How sovereign wealth funds are inflating the Silicon Valley bubble

Flickr/Steve Jurvetson

Analysis & Opinions - The Conversation

How Sovereign Wealth Funds Are Inflating the Silicon Valley Bubble

| Aug. 21, 2018

Elon Musk jolted markets and shareholders when he tweeted his intention to take his electric car company, Tesla, private. Saudi billions, he proposed, could help the company escape the pressures of being publicly listed. In a blog post, Musk said that “the Saudi Arabian sovereign wealth fund [had] approached [him] multiple times about taking Tesla private”.

A History of the Energy We Have Consumed

Rahm Emanuael/Wikimedia Commons

Analysis & Opinions - The New York Times

A History of the Energy We Have Consumed

| June 18, 2018

Early in Richard Rhodes’s new book, “Energy: A Human History,” we hear of a prominent citizen using colorful language to lament the state of his polluted city and urge his government to shut down industry or move it elsewhere: “If there be a resemblance of hell upon earth, it is in this volcano [on] a foggy day.” Though this could easily apply to modern-day Beijing, the speaker here is John Evelyn, a wealthy horticulturalist and one of the founders of the scientific Royal Society of London — and he’s complaining about London in 1659.

ash in the upper atmosphere

Wikimedia CC/Peter Shanks

Journal Article - Environmental Politics

Fast, Cheap, and Imperfect? US Public Opinion about Solar Geoengineering

| May 2018

Solar geoengineering, which seeks to cool the planet by reflecting a small fraction of sunlight back into space, has drawn the attention of scientists and policymakers as climate change remains unabated. Unlike mitigation, solar geoengineering could quickly and cheaply lower global temperatures. It is also imperfect. Its environmental impacts remain unpredictable, and its low cost and immediate effects may result in "moral hazard," potentially crowding out costly mitigation efforts. There is little understanding about how the public will respond to such tradeoffs.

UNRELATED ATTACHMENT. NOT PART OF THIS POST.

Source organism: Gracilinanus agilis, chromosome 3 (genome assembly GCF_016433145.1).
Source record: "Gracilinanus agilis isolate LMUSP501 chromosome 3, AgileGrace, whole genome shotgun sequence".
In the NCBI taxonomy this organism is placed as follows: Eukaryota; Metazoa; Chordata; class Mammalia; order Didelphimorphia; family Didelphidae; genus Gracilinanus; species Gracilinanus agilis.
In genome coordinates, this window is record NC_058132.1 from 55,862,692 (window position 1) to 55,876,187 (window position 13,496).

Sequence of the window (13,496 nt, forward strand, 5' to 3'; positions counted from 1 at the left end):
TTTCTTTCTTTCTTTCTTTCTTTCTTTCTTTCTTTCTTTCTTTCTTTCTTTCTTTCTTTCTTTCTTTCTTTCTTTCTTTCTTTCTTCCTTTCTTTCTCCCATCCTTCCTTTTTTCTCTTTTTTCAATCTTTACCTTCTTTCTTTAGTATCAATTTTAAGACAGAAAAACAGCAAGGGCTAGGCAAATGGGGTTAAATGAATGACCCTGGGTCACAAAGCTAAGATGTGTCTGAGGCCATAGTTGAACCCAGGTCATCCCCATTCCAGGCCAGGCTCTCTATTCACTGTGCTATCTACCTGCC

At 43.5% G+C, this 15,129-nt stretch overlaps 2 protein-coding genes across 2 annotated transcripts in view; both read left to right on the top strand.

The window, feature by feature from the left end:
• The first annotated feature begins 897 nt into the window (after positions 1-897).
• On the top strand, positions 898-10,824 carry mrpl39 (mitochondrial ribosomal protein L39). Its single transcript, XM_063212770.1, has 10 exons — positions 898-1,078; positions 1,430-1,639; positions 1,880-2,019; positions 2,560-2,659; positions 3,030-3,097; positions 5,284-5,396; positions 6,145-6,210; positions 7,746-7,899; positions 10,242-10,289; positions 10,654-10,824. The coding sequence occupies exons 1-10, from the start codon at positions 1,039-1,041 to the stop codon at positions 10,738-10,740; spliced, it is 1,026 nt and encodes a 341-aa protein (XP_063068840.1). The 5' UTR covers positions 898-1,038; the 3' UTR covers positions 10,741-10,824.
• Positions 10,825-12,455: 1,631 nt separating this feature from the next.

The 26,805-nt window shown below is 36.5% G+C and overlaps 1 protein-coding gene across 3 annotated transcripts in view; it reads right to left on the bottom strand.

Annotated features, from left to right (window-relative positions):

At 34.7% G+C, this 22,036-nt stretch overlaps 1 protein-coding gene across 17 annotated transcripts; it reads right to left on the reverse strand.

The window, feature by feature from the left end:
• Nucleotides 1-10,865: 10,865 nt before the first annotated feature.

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Journal Article - Middle East Institute

Sovereign Wealth Funds in Small Open Economies

| Apr. 24, 2018

The small open economies of the Gulf and Southeast Asia are pioneers in the establishment of

Sovereign Wealth Funds (SWFs). The SWFs of countries like Qatar and Singapore are among the

world’s largest in terms of total asset size relative to Gross Domestic Product. This article looks

at the different compulsions behind the setting up of SWFs by small open economies.

 

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Journal Article - Global Policy

The Case for Economic Development Through Sovereign Investment: A Paradox of Scarcity?

| Apr. 14, 2018

Sovereign wealth funds (SWFs) have traditionally been created to recycle excess reserves from natural resource or non‐commodity revenues. However, in recent years funds are being established under conditions of capital scarcity with objectives to contribute domestic economic development, often through the buildout of national infrastructure programs. Such trends in new fund creation represent a fundamental shift in the sovereign wealth fund paradigm and raise serious questions about how these entities are to be capitalized and also the implications of capitalization models on their sustainability. This study examines the recent evolution of SWF models focused on economic development. Its analytic focus is drawn, in particular, to countries that are neither endowed with oil wealth, nor otherwise enjoy export surpluses to be used to capitalize a development‐oriented SWF. While this study is relevant to and expands the scope of the broad literature on SWFs, its specific contribution is as a focused analysis of how SWF funding sources impact achieving long‐term financial and socio‐economic development objectives.